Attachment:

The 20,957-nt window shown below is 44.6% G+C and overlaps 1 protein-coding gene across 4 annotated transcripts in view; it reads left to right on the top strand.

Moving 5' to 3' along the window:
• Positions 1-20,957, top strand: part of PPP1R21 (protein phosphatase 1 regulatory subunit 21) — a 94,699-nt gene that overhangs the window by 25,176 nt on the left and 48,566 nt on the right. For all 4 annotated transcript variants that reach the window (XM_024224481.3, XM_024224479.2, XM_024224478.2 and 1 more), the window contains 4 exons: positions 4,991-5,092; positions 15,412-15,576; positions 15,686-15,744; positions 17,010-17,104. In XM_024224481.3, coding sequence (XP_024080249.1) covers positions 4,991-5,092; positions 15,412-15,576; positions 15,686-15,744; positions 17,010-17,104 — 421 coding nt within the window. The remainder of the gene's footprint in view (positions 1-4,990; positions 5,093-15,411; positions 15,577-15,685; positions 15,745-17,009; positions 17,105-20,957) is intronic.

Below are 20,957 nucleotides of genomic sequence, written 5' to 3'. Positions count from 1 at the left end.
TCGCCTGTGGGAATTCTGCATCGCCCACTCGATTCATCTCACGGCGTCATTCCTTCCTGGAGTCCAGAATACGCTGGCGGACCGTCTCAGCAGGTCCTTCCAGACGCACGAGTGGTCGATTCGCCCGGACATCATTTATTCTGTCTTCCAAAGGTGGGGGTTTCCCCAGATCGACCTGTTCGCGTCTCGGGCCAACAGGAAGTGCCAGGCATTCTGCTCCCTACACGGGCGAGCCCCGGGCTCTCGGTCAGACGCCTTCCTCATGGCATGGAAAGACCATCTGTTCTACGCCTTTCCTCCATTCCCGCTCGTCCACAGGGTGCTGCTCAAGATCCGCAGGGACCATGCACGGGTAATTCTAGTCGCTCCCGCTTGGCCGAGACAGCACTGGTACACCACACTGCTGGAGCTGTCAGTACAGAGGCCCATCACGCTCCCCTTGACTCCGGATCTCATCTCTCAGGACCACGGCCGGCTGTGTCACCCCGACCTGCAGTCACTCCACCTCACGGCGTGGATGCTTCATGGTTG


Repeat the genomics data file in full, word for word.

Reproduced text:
The 20,957-nt window shown below is 44.6% G+C and overlaps 1 protein-coding gene across 4 annotated transcripts in view; it reads left to right on the top strand.

Moving 5' to 3' along the window:
• Positions 1-20,957, top strand: part of PPP1R21 (protein phosphatase 1 regulatory subunit 21) — a 94,699-nt gene that overhangs the window by 25,176 nt on the left and 48,566 nt on the right. For all 4 annotated transcript variants that reach the window (XM_024224481.3, XM_024224479.2, XM_024224478.2 and 1 more), the window contains 4 exons: positions 4,991-5,092; positions 15,412-15,576; positions 15,686-15,744; positions 17,010-17,104. In XM_024224481.3, coding sequence (XP_024080249.1) covers positions 4,991-5,092; positions 15,412-15,576; positions 15,686-15,744; positions 17,010-17,104 — 421 coding nt within the window. The remainder of the gene's footprint in view (positions 1-4,990; positions 5,093-15,411; positions 15,577-15,685; positions 15,745-17,009; positions 17,105-20,957) is intronic.

Below are 20,957 nucleotides of genomic sequence, written 5' to 3'. Positions count from 1 at the left end.
TCGCCTGTGGGAATTCTGCATCGCCCACTCGATTCATCTCACGGCGTCATTCCTTCCTGGAGTCCAGAATACGCTGGCGGACCGTCTCAGCAGGTCCTTCCAGACGCACGAGTGGTCGATTCGCCCGGACATCATTTATTCTGTCTTCCAAAGGTGGGGGTTTCCCCAGATCGACCTGTTCGCGTCTCGGGCCAACAGGAAGTGCCAGGCATTCTGCTCCCTACACGGGCGAGCCCCGGGCTCTCGGTCAGACGCCTTCCTCATGGCATGGAAAGACCATCTGTTCTACGCCTTTCCTCCATTCCCGCTCGTCCACAGGGTGCTGCTCAAGATCCGCAGGGACCATGCACGGGTAATTCTAGTCGCTCCCGCTTGGCCGAGACAGCACTGGTACACCACACTGCTGGAGCTGTCAGTACAGAGGCCCATCACGCTCCCCTTGACTCCGGATCTCATCTCTCAGGACCACGGCCGGCTGTGTCACCCCGACCTGCAGTCACTCCACCTCACGGCGTGGATGCTTCATGGTTG